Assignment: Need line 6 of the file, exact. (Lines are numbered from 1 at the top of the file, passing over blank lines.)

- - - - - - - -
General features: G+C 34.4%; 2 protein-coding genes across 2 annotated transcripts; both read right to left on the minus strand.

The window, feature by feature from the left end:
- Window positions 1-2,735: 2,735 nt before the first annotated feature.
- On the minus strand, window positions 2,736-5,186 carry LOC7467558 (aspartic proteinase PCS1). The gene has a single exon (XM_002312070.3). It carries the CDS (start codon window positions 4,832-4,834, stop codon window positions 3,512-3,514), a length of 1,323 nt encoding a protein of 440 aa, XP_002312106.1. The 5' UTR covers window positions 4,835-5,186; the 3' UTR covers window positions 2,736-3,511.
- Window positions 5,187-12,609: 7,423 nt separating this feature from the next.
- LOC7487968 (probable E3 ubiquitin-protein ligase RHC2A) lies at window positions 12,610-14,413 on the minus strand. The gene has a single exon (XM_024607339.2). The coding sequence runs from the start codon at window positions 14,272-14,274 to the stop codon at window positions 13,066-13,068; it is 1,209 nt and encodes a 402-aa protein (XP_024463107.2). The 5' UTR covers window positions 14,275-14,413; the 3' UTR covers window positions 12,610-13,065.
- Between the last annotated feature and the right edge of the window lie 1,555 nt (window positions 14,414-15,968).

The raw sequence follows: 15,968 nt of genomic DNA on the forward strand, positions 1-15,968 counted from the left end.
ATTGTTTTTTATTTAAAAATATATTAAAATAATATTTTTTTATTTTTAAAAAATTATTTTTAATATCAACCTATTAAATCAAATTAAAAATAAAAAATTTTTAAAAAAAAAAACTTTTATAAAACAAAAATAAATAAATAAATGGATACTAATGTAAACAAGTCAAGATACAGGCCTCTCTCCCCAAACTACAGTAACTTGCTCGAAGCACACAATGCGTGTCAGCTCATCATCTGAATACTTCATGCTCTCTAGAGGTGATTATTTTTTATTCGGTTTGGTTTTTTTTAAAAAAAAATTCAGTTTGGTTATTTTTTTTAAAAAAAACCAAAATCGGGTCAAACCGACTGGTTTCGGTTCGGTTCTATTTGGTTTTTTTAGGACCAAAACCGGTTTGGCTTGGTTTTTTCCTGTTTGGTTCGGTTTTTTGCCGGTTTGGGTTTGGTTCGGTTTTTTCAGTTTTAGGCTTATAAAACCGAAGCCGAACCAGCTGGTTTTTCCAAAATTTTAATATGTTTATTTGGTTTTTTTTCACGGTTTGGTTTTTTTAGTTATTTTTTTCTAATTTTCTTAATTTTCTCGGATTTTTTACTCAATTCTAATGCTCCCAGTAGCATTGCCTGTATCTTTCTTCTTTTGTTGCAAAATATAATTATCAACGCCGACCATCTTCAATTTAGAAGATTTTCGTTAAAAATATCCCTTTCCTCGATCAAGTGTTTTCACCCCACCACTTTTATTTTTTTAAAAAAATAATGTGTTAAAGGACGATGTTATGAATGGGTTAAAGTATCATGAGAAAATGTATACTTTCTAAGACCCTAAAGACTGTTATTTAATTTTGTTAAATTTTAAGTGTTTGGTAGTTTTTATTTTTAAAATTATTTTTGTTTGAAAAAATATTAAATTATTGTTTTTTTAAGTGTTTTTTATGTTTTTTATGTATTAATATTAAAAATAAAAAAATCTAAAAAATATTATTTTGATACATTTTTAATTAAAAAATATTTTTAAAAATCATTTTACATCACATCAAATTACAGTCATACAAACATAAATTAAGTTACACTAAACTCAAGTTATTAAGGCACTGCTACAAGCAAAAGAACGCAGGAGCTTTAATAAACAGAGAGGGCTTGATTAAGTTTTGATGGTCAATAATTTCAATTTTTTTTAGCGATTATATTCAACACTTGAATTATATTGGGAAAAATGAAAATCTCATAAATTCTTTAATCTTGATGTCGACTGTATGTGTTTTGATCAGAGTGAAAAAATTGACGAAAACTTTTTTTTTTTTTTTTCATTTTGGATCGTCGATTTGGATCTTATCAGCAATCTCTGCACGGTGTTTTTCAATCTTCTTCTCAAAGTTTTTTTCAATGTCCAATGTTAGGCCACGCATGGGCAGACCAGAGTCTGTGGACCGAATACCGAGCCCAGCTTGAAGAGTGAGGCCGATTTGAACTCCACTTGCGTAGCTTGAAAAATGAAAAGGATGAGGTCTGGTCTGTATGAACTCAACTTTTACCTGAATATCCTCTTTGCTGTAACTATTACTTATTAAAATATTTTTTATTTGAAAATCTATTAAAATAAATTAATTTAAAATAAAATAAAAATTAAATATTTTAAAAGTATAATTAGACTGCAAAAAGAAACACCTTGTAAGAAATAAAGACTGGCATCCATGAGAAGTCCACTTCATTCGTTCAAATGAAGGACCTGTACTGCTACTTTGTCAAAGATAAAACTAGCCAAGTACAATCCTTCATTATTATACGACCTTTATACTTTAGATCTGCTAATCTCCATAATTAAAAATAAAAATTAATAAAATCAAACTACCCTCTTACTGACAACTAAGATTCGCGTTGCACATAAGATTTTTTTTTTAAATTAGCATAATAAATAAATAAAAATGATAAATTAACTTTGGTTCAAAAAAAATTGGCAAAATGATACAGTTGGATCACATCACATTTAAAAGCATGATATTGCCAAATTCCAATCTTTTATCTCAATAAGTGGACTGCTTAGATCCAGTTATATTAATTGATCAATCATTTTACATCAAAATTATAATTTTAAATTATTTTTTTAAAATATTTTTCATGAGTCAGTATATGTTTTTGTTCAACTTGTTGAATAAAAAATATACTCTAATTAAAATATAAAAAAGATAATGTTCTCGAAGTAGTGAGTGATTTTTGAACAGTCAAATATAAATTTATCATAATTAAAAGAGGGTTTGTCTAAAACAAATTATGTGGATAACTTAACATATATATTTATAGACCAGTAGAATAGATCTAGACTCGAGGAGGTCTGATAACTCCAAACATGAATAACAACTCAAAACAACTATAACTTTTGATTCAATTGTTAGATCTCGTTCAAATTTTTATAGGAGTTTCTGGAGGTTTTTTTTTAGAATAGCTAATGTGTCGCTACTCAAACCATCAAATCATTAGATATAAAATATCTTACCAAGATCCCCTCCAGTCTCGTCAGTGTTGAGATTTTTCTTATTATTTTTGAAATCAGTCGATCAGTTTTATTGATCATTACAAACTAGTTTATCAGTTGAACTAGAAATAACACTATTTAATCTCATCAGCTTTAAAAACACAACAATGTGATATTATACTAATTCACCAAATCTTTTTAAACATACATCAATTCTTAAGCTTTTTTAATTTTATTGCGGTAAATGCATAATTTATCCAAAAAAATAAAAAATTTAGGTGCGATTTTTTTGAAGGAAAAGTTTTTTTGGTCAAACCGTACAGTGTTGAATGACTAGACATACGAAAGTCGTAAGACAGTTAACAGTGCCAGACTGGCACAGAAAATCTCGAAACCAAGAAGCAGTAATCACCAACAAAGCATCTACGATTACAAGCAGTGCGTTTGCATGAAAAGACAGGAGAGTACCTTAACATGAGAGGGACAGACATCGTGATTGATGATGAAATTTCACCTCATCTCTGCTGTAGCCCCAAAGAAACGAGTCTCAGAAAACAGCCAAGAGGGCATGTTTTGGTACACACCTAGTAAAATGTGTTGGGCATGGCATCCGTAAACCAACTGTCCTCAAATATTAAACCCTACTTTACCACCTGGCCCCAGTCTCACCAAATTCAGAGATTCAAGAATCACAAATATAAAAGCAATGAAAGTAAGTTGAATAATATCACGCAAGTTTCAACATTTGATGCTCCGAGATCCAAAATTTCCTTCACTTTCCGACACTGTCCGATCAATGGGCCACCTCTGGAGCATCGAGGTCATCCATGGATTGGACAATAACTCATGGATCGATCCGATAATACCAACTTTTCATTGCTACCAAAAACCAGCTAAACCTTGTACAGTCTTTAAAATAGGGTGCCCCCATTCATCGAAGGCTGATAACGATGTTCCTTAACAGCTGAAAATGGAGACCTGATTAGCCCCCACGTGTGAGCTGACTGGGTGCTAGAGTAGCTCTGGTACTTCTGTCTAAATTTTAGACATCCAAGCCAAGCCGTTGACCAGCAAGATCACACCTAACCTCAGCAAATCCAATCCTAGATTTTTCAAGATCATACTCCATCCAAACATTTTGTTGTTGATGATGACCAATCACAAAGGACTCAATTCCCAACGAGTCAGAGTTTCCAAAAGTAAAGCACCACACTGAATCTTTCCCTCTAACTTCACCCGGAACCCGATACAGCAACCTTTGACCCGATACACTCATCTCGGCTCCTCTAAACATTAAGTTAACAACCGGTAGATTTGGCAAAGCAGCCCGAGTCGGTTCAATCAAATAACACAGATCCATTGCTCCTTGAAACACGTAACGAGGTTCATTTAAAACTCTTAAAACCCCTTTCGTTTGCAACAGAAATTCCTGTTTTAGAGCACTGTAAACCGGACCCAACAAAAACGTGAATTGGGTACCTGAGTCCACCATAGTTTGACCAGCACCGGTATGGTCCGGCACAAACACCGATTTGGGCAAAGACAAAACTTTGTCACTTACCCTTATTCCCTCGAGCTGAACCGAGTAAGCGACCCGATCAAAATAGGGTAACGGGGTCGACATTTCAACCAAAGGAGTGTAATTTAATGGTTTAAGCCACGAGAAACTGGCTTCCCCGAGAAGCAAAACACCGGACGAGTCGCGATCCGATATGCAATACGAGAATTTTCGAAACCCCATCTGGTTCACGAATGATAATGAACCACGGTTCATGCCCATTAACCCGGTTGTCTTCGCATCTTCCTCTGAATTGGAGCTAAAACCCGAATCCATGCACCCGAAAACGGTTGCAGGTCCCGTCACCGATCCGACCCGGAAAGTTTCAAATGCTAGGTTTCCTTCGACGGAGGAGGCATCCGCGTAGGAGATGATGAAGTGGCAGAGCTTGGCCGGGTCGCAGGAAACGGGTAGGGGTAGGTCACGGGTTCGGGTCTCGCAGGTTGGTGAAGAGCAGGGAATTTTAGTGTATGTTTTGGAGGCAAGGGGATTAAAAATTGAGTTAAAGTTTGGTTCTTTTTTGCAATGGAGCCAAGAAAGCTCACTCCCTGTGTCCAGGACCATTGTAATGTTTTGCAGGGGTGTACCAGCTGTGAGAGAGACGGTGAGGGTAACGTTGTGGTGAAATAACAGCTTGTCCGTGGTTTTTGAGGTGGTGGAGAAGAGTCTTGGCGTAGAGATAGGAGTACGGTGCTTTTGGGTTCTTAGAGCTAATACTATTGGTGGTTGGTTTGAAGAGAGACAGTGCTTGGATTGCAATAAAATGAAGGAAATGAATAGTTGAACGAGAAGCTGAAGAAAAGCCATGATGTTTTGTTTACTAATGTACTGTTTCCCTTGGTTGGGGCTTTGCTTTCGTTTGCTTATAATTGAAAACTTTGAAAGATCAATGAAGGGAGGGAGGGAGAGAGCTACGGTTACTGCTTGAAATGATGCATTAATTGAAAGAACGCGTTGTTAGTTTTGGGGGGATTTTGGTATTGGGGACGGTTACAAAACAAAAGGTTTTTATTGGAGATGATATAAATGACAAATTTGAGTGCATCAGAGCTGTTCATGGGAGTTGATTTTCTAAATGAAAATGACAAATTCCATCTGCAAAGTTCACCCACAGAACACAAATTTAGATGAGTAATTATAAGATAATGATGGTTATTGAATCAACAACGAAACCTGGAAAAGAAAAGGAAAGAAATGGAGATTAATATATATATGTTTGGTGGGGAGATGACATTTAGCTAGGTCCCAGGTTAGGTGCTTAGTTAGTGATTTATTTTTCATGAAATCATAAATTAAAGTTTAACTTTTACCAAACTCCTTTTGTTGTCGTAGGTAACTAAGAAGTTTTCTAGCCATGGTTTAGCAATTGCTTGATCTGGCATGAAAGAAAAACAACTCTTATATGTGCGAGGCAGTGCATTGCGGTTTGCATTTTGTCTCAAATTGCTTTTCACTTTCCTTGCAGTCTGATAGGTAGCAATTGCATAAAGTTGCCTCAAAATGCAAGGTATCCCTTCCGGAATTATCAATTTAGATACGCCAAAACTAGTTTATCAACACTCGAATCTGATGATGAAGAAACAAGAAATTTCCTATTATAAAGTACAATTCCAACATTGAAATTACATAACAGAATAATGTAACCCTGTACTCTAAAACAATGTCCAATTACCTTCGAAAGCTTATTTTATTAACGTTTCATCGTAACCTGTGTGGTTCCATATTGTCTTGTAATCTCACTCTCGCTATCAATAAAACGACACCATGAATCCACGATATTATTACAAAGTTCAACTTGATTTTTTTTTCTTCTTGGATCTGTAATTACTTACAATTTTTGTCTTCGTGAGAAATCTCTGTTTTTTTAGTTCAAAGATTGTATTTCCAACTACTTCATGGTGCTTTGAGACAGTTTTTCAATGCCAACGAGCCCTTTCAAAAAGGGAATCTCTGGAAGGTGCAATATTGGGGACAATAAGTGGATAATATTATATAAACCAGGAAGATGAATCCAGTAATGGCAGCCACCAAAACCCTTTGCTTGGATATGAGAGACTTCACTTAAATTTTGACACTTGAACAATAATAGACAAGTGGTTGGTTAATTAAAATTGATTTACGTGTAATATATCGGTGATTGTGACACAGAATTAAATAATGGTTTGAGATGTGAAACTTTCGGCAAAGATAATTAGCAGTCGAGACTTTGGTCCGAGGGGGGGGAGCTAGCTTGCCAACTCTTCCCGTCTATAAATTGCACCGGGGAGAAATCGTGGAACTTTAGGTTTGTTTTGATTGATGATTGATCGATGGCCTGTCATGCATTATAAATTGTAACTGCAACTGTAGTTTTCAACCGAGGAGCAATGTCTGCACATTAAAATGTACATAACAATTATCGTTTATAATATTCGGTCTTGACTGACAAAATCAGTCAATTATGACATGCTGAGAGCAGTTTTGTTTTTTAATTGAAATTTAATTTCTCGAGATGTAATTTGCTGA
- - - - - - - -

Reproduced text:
- LOC7487968 (probable E3 ubiquitin-protein ligase RHC2A) lies at window positions 12,610-14,413 on the minus strand. The gene has a single exon (XM_024607339.2). The coding sequence runs from the start codon at window positions 14,272-14,274 to the stop codon at window positions 13,066-13,068; it is 1,209 nt and encodes a 402-aa protein (XP_024463107.2). The 5' UTR covers window positions 14,275-14,413; the 3' UTR covers window positions 12,610-13,065.